The Physician Shortage – Five Key Takeaways from the Latest Data
The Physician Shortage — Five Key Takeaways from the Latest Data
Think it's challenging recruiting doctors now? The job might get even tougher in the years ahead, with the latest analysis forecasting a possible shortfall of more than 100,000 physicians by 2030. Earlier this year, the Association of American Medical Colleges (AAMC) released its 2017 update on "The Complexities of Physician Supply and Demand."
While the full report includes a lot of number-crunching, trying to predict an unpredictable healthcare landscape more than a decade from now. But for recruiters it's worthwhile understanding what's in the new report, as healthcare and policy organizations will be taking a hard look at these numbers as they make their strategies for the years ahead.
Here are five key findings that will be driving the conversation:
1. We'll Be Short by Anywhere from 40,000 to 105,000 Doctors. The new report updates previous estimates to 2030—reflecting the time needed to train physicians starting medical school this year. Here's the headline quote: "The latest projections continue to align with previous estimates, showing a projected shortage of between 40,800 and 104,900 doctors." That wide range reflects the many factors affecting physician supply and demand: possible healthcare reforms, increased use of nurse practitioners (NPs) and physician assistants (PAs), and trends in physician retirement.
2. Primary Care Demand will be Affected by Growth in NPs. The estimated shortfall of primary care physicians is estimated at 7,300 to 43,100. That reflects fewer trainees going into primary care, leading to reduced supply at a time of increased demand due to population growth and aging. But the estimated shortage is actually lower than in last year's report—in part reflecting a higher projected supply of NPs in primary care.
3. Demand for Specialists is Rising Too. But unlike primary care, the supply of specialists is increasing as well as more trainees gravitate to these fields. The projected shortage of medical specialists (cardiology, gastroenterology, etc) ranges from 1,300 to 12,000. Meanwhile, the shortage of "other" specialists (anesthesiology, emergency medicine, etc) ranges from 18,600 to 31,000. For the "other" category, retirement decisions will have a major impact on the supply of specialists.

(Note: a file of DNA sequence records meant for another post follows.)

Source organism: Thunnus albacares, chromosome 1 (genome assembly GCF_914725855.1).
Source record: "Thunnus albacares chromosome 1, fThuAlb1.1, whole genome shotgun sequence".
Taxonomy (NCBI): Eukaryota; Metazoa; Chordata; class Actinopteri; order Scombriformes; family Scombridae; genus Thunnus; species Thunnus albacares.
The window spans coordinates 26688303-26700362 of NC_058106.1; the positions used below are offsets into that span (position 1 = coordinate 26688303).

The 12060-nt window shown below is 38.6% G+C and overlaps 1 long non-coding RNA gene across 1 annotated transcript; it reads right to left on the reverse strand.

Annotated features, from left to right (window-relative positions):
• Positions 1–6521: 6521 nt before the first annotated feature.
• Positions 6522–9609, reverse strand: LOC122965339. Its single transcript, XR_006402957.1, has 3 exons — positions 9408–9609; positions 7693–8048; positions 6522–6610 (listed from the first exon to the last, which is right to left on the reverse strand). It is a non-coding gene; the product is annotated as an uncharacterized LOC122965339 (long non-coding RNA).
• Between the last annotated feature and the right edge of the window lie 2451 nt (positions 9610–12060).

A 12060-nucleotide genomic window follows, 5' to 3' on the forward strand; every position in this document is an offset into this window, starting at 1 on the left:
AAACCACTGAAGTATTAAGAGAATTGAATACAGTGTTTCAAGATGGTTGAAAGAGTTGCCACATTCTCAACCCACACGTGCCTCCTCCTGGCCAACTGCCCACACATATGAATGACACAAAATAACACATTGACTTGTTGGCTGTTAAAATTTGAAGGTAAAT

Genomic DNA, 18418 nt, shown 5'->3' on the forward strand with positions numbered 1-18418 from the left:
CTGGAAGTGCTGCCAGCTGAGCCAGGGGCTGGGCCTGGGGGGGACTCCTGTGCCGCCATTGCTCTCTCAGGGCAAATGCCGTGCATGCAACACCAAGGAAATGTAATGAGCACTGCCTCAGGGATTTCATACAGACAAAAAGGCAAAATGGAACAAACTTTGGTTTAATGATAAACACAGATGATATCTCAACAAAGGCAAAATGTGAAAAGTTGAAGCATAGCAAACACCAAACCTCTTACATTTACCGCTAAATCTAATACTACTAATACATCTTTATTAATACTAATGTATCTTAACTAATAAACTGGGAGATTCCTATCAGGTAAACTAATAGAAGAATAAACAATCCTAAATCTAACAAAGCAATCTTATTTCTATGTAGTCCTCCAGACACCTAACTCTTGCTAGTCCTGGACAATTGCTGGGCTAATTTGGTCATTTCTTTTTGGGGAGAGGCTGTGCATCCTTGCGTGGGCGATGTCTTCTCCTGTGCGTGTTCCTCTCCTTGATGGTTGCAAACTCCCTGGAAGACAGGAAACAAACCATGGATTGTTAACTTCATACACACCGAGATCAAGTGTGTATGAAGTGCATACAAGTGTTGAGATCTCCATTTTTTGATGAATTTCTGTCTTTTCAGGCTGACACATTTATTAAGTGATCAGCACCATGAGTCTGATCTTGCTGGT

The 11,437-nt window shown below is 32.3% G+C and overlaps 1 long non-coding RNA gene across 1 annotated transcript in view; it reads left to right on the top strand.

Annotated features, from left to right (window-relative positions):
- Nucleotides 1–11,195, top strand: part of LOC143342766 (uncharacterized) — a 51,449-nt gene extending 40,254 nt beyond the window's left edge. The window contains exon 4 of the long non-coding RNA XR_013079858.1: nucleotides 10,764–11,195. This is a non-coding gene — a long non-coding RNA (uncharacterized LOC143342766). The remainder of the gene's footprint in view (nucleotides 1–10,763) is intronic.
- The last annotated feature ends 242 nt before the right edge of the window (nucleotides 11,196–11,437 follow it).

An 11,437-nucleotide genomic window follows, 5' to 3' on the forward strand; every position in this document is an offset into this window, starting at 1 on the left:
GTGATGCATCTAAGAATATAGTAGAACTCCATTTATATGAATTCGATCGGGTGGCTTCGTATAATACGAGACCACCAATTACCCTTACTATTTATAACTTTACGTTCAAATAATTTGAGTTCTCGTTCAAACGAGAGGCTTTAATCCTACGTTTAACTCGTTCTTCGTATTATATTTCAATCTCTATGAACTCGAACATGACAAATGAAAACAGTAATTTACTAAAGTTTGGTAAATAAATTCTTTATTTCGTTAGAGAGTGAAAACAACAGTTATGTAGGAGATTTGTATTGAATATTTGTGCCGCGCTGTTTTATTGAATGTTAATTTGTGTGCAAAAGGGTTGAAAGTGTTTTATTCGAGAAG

4. The Supply of Surgeons will Stagnate. The gap in surgical specialists is estimated at 19,800 to 29,000. Because of attrition, the supply of surgeons is not expected to increase — despite strong growth in demand.
5. The Policy Response is Unknown—So Far. The AAMC calls for a "multipronged approach" to addressing physician shortage. That includes a plan for increased federal support for residency training. Also mentioned are "innovation in delivery; greater use of technology; improved, efficient use of all health professionals on the care team."
From a Recruiting Standpoint, It's a Lot to Think About. Especially in the shifting political landscape, it's difficult to predict how all of these projections will affect healthcare systems and recruiters seeking to connect and seal the deal with a limited pool of qualified candidates. But here are a few issues to consider:
Are You Building Relationships with Key Specialties? Competition for specialists is likely to be tough—with different scenarios for specialties like anesthesiology, emergency medicine, psychiatry, surgery. Healthcare organizations and recruiters can consider ways of building awareness and connections with these specialist communities.
Think About Retention. It's usually more efficient to retain an effective practitioner than to find a new one. What steps can your organization or clients take to retain current professionals, including incentives to delay retirement?
To learn more about how Wolters Kluwer can help you market to healthcare professionals across our Lippincott content network, including print and online advertising, email and custom projects, please contact us.